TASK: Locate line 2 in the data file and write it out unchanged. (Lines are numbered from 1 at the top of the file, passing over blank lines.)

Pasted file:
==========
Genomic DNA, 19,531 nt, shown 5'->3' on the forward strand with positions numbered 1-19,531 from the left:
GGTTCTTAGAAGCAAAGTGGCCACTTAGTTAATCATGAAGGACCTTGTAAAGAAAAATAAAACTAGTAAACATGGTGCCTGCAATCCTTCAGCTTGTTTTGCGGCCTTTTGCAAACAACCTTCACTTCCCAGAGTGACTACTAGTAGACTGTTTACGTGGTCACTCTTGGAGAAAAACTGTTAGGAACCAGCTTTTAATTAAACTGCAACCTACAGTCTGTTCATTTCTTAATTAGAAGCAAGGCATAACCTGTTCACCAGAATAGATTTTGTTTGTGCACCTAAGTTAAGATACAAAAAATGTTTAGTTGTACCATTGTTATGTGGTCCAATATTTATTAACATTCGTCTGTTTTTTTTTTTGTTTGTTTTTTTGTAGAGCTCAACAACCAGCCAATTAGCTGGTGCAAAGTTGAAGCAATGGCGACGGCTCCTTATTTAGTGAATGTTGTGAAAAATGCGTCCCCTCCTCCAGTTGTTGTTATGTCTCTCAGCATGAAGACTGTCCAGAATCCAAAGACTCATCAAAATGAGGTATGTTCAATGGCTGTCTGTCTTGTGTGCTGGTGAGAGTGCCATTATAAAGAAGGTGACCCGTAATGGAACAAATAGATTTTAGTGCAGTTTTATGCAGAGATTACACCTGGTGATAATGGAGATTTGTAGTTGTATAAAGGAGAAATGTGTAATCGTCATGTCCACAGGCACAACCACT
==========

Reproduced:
GGTTCTTAGAAGCAAAGTGGCCACTTAGTTAATCATGAAGGACCTTGTAAAGAAAAATAAAACTAGTAAACATGGTGCCTGCAATCCTTCAGCTTGTTTTGCGGCCTTTTGCAAACAACCTTCACTTCCCAGAGTGACTACTAGTAGACTGTTTACGTGGTCACTCTTGGAGAAAAACTGTTAGGAACCAGCTTTTAATTAAACTGCAACCTACAGTCTGTTCATTTCTTAATTAGAAGCAAGGCATAACCTGTTCACCAGAATAGATTTTGTTTGTGCACCTAAGTTAAGATACAAAAAATGTTTAGTTGTACCATTGTTATGTGGTCCAATATTTATTAACATTCGTCTGTTTTTTTTTTTGTTTGTTTTTTTGTAGAGCTCAACAACCAGCCAATTAGCTGGTGCAAAGTTGAAGCAATGGCGACGGCTCCTTATTTAGTGAATGTTGTGAAAAATGCGTCCCCTCCTCCAGTTGTTGTTATGTCTCTCAGCATGAAGACTGTCCAGAATCCAAAGACTCATCAAAATGAGGTATGTTCAATGGCTGTCTGTCTTGTGTGCTGGTGAGAGTGCCATTATAAAGAAGGTGACCCGTAATGGAACAAATAGATTTTAGTGCAGTTTTATGCAGAGATTACACCTGGTGATAATGGAGATTTGTAGTTGTATAAAGGAGAAATGTGTAATCGTCATGTCCACAGGCACAACCACT